How Mark Got a Six-Pack by Eating Pizza and Ice-Cream
We celebrate the person who’s lost 250 pounds and the person who’s lost 25 pounds. Because, for all of them, it took hard work & dedication and those things are worth celebrating.
I’ve known Mark for years and he’s taught me a lot about nutrition, training in the gym, and how to make a healthy lifestyle sustainable.
In the past 2 years Mark’s lost 40 pounds and got in the best shape of his life, all the while never having to miss out on the foods he loves.
Below he shares his story and secret.
Why did you decide to transform your body?
I’d been going to the gym for a few years, but I was NOT seeing great results. I knew there must be more to it than just lifting weights because I was looking more or less the same.
I’m always up for a challenge and I knew getting in good shape would be something of a challenge for me. So I decided to go all in, give it my best, and see what happened.
What was the diet plan or strategy that guided your transformation?
15 months ago, coming into last summer, I was using a more traditional “clean eating” style of dieting. Basically a really low carb, high protein diet, while lifting weights enough to maintain most of my muscle mass.
This time around, coming into this summer, I was eager to get lean without cutting out delicious foods and I’d heard about the “Flexible Dieting” way of eating.
Based on my goals, I started tracking my macronutrients (Protein, Carbohydrate and Fat) and found it significantly easier and equally as effective. I also started to track my fiber and ensured I was getting enough micronutrients.
Did exercise play any role in getting your 6-pack? If so, What?
Working out has been a huge part of my journey. Last summer I did a fair bit of running, mostly HIIT (High-intensity interval training) and that was cool.
This summer I thought, “stuff it!”, I will see if I can get lean without doing any cardio at all. This past year I didn’t do any cardio and was still able to reach my goals and ideal body fat percentage.
Outside of cardiovascular health, cardio isn’t a necessity. It is just a tool that can be used to get into a calorie deficit, which causes weight loss.
I lift weights, keep it heavy, allow suitable times for rest, and sometimes don’t even sweat. It seems to work well for me.
Did you find you became obsessed with food or felt like the diet was taking over your life? How did you deal with that?
When I initially started dieting I was obsessed with what I ate. My diet was so restrictive. Everyone notices when you’re the only one not eating dessert or when you refuse to eat anything but salads at a café/restaurant. I didn’t want to live like that.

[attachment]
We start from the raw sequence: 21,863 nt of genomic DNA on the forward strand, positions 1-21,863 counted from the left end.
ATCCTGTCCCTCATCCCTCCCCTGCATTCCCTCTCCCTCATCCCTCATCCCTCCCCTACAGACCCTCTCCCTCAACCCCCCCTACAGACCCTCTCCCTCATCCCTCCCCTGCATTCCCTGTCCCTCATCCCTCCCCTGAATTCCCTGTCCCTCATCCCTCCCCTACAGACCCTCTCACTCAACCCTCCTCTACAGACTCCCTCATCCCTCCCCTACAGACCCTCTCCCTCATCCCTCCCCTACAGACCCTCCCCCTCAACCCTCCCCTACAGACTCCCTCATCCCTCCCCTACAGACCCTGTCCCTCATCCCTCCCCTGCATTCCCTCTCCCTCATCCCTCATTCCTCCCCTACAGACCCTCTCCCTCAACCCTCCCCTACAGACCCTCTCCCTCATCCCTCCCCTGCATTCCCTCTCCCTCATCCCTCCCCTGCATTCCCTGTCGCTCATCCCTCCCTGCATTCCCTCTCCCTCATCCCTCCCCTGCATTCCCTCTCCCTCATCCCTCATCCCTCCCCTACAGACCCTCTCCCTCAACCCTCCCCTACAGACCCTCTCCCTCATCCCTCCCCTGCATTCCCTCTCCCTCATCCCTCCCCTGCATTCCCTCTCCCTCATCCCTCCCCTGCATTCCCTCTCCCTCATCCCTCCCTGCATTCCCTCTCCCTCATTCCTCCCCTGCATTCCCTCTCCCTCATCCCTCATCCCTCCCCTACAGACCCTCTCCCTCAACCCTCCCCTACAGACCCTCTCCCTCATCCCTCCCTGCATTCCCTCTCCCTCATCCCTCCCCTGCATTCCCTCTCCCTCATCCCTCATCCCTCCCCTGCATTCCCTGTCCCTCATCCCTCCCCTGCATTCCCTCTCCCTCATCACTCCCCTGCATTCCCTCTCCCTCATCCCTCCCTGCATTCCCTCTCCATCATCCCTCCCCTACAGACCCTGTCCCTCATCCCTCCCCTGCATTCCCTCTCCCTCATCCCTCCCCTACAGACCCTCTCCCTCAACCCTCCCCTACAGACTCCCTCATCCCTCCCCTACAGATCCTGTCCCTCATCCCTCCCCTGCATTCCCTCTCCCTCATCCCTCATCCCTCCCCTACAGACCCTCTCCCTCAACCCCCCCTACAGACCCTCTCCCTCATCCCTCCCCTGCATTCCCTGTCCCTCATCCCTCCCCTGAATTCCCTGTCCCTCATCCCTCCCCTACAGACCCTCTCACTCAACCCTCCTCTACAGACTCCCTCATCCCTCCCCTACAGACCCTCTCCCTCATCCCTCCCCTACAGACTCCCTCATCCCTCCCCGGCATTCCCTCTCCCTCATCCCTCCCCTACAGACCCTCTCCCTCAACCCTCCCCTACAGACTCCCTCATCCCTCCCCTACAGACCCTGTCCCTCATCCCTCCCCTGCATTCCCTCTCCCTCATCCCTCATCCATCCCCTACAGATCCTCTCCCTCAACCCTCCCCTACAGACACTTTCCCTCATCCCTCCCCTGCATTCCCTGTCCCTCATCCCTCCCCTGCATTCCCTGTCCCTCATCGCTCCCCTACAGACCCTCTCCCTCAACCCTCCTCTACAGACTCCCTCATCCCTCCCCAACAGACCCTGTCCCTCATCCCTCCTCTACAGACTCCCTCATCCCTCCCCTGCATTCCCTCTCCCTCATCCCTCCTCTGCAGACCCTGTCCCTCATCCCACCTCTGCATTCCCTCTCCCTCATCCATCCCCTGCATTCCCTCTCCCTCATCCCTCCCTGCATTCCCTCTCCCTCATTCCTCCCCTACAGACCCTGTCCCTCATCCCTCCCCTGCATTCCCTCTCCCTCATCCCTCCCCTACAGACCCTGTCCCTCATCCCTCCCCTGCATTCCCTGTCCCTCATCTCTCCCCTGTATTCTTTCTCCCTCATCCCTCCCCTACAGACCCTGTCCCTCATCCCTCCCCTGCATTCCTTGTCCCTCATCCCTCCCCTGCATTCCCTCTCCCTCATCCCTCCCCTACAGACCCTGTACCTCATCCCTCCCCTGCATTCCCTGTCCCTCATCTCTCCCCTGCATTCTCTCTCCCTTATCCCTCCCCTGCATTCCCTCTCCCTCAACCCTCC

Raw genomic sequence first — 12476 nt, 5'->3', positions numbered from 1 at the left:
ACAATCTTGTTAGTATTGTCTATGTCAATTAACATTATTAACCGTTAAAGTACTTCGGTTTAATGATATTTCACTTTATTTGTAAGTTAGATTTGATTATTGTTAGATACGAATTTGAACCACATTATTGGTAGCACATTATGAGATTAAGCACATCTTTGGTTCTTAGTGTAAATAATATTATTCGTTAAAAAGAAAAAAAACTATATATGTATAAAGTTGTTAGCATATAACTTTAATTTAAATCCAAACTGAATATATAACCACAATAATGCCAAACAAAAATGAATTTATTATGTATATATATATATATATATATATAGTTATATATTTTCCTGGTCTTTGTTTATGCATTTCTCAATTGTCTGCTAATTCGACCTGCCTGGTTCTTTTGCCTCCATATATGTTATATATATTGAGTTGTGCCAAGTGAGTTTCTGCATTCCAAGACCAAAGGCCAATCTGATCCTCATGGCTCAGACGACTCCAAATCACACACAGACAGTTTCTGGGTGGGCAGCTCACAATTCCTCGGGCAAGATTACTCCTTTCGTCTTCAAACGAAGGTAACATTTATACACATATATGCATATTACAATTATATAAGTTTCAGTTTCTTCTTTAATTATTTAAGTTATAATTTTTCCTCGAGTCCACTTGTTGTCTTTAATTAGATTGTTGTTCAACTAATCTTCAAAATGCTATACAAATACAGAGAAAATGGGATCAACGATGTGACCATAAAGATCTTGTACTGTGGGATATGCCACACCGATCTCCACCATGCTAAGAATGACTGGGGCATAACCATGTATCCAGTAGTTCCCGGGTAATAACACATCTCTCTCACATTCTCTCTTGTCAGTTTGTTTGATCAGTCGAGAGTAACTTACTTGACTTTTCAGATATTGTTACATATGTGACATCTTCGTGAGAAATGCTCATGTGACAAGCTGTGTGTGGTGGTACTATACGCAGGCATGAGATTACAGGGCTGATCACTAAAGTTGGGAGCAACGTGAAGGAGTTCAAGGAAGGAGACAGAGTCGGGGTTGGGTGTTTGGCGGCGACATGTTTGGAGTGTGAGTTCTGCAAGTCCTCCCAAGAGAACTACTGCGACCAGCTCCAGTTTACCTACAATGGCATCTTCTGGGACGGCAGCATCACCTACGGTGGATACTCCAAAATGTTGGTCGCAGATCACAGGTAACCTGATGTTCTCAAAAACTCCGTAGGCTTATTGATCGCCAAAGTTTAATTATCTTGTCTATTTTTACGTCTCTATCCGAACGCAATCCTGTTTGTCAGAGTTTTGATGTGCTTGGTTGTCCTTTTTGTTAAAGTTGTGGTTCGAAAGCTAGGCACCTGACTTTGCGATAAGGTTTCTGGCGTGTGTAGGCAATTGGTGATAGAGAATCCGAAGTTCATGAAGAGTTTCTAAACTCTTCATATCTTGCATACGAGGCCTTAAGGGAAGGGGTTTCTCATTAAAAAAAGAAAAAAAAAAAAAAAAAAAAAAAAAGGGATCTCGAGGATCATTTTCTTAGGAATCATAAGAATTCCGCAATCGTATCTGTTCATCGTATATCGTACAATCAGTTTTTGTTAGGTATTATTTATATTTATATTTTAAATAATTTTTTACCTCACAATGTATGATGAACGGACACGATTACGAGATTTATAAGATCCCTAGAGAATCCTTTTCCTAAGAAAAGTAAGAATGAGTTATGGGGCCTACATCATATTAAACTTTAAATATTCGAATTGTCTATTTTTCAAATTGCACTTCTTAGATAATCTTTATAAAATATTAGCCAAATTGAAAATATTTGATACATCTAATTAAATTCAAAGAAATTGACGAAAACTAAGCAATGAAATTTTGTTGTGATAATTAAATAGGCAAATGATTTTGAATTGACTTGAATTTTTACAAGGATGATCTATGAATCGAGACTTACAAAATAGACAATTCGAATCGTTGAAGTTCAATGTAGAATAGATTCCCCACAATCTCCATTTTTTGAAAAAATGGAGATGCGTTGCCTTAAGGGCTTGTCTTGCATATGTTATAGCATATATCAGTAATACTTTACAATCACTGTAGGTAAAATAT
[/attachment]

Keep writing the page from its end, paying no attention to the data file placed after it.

When you completely eliminate things like sugar or certain foods you crave them and I found that makes me think about those foods more.
Now when I’m out, I order whatever I feel like and I just eat that stuff in moderation. If I’m going out for dinner and will be having something like pizza and ice cream, I will have fewer carbs and/or fat for breakfast and lunch.
It’s all about making it fit my macronutrient goal for the day. It’s easy and it means I barely think about food at all.
What’s one mistake you made during your transformation?
One mistake I made when I first started was not learning enough. I mistakenly believed there were certain foods that made you fat and other foods that made you skinny.
I would get to the point where I desperately wanted something sweet, so I would eat loads of dried fruit or other “clean foods” that had a lot of calories. I didn’t realize they almost have the same sugar content as candy.
What aspect of your journey has challenged you the most?
The most challenging aspect is actually living the day to day lifestyle of being healthy and fit.
Sometimes I just want to stuff my face with whatever is in front of me but learning discipline, although it can be challenging, is a necessary part of the journey.
What are your future plans with health and fitness?
When I first set out to change my body I wanted what most guys (and some girls) want: A 6-pack.
Once I reached that I had to ask myself, “Where do I go from here?”. At this stage, I’m going to continue to go to the gym, lift heavy, and track my macronutrients.
My goal for now is to get bigger (add more muscle mass), while still maintaining low body fat.
What advice would you give to others aspiring to change their body?
Getting lean and eating healthy doesn’t have to be hard and it doesn’t have to be restrictive (chicken and broccoli all day, anyone?). Learn about macronutrients and then eat the foods you love, while making sure they fit with your macro goals.
People always think, “oh you’re on a diet, that must suck.” But really, they are eating just 1 greasy sausage roll for lunch while I’m enjoying a huge cajun chicken salad with cucumber, capsicum, and toasted pumpkin seeds. Who gets to eat more?
I’ve found fresh vegetables and lean meats are the best tasting, the best for getting lean, and the best for feeling good. But allow flexibility in your diet for when you need it.
You’ll only reach your goals if your consistent and sometimes the only thing that keeps us consistent is flexibility. Understand what it means to “fit your macros” and you will never feel like you’re on a diet again.
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Disclaimer: Your results may vary and Mark’s were largely due to his dedication and adherence to his calorie/macro protocols.